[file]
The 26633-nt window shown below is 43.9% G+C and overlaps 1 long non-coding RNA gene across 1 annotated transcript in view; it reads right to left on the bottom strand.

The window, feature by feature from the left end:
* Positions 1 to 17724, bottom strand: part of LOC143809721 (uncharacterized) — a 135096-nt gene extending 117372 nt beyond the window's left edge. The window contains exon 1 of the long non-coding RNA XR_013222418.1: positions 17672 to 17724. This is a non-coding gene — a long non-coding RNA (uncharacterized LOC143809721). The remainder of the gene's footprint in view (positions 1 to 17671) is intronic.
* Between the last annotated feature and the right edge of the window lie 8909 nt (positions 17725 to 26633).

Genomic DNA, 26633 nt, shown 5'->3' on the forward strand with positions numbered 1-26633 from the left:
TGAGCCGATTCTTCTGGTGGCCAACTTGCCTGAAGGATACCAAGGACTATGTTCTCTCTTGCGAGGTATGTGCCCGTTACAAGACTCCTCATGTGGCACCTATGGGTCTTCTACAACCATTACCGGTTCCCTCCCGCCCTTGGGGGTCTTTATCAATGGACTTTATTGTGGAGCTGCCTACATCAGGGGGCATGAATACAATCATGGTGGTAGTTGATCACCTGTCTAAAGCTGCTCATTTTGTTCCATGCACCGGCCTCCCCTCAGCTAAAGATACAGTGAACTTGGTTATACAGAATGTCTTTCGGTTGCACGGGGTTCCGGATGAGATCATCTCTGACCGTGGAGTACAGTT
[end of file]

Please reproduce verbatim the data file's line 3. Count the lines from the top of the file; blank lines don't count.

* Positions 1 to 17724, bottom strand: part of LOC143809721 (uncharacterized) — a 135096-nt gene extending 117372 nt beyond the window's left edge. The window contains exon 1 of the long non-coding RNA XR_013222418.1: positions 17672 to 17724. This is a non-coding gene — a long non-coding RNA (uncharacterized LOC143809721). The remainder of the gene's footprint in view (positions 1 to 17671) is intronic.